York City youth home to offer stability for growing homeless population
A youth home for boys in second through fourth grades will be open in York City come November — a response to a growing homeless youth population in the city.
“Really the goal is to provide stability for these students Sunday through Thursday,” said Sara Gray Bradley, executive director of Cornerstone Youth Home.
On Friday and Saturday, children will be able to leave and stay with their families, and the home will also have an open-door policy so family members can come visit, share meals or take their children to activities.
Cornerstone will use the McKinney-Vento definition of homeless, meaning the home would also be open to those who have inconsistent or transient housing.
The idea is to take the pressure off parents while they also receive up to five years of mentoring through the Community Progress Council's self-sufficiency program to address obstacles such as addiction, job security and education, Bradley said.
It's hard for parents to keep academics on track when they don’t know where the family will sleep at night, she added.
Funded primarily through local area foundations for $500,000, the boys' home is slated to open mid-November, beginning with eight to 12 boys.
They will be referred by their schools or the state and live in nine bedrooms at 484-486 Market St., with round-the-clock caregivers, after-school tutoring and instruction in life skills, such as chores and cooking.
Bradley said she's even hoping to have an affiliated Boy Scout troop, if feasible.
Cornerstone will be seeking development opportunities for its $290,000 operating budget and an additional $500,000 for a girls' home it plans to open within the year.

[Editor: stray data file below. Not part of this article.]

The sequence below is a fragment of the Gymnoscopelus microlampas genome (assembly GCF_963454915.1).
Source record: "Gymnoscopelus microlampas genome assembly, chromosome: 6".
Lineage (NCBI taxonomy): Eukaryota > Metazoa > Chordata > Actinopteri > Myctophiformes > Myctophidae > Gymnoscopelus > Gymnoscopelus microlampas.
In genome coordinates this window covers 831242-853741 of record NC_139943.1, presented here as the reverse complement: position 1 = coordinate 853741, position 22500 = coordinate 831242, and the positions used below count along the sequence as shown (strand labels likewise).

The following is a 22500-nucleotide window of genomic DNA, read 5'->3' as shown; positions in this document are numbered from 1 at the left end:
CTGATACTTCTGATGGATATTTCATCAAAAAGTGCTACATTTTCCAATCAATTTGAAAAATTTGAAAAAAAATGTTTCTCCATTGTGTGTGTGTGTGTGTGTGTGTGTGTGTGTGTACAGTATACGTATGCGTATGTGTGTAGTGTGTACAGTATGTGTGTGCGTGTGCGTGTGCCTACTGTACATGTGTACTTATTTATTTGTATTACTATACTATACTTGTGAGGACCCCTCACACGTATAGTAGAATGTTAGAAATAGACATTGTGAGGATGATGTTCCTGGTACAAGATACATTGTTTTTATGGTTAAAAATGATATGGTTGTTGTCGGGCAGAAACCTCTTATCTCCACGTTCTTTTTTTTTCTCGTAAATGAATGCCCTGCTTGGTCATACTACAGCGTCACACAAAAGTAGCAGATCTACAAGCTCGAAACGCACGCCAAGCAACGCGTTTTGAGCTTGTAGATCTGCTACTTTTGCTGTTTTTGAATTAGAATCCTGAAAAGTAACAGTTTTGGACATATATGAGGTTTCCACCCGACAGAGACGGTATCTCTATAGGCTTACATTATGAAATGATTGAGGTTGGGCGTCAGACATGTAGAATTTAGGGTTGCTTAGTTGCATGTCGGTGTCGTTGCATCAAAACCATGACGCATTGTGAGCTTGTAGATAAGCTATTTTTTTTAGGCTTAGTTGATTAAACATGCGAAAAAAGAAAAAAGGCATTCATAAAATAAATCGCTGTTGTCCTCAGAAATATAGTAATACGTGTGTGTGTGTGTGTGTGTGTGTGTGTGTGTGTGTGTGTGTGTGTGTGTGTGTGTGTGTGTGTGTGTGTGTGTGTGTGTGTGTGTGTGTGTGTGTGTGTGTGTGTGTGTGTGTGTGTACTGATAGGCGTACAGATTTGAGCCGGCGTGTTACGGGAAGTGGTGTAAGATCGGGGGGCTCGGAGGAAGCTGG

The boys' home was slated to open at the start of the school year in September, but the coronavirus had other plans.
“The world kind of stopped,” Bradley said.
The idea for a nonprofit youth home, however, came about long before the pandemic.
The rate of homelessness in York County has been on the rise for the past five years, and nowhere more prevalent than in the York City School District, where 494 of the county's 1,385 identified homeless youth reside, according to the most recent year of data from Lincoln Intermediate Unit 12.
Though that number is down from the previous school year, the high of 608 in 2017-18 can be attributed to three hurricanes that year which displaced and brought more than 200 students to the district.
Given the rising numbers, a York City teacher about five years ago envisioned the home — so named because it stemmed from a mission-based project in the city's Cornerstone Baptist Church, Bradley said.
The home is based off the dormitory-style Milton Hershey School for at-risk youth and several similar programs, Bradley said, adding that the concept was adapted to fit York County's unique needs.
Though the church is still heavily involved, it is no longer leading the youth home, which has become its own 501(c)(3).
The plan is to add the girls' home, followed by a home in the district with the next-greatest need: Red Lion Area — which had 106 homeless students in 2018-19.
The long-term goal will be campus-style housing in York City to serve a much larger number of youth.
Bradley anticipates this year’s homeless numbers to grow considerably with rising unemployment and evictions, after Gov. Tom Wolf has said he will not be able to extend a moratorium on evictions and foreclosures that was in place for about six months to aid families during the pandemic.
Construction began last week to renovate the boys' home, and once students are enrolled, they would be expected to commit to at least a year, Bradley said.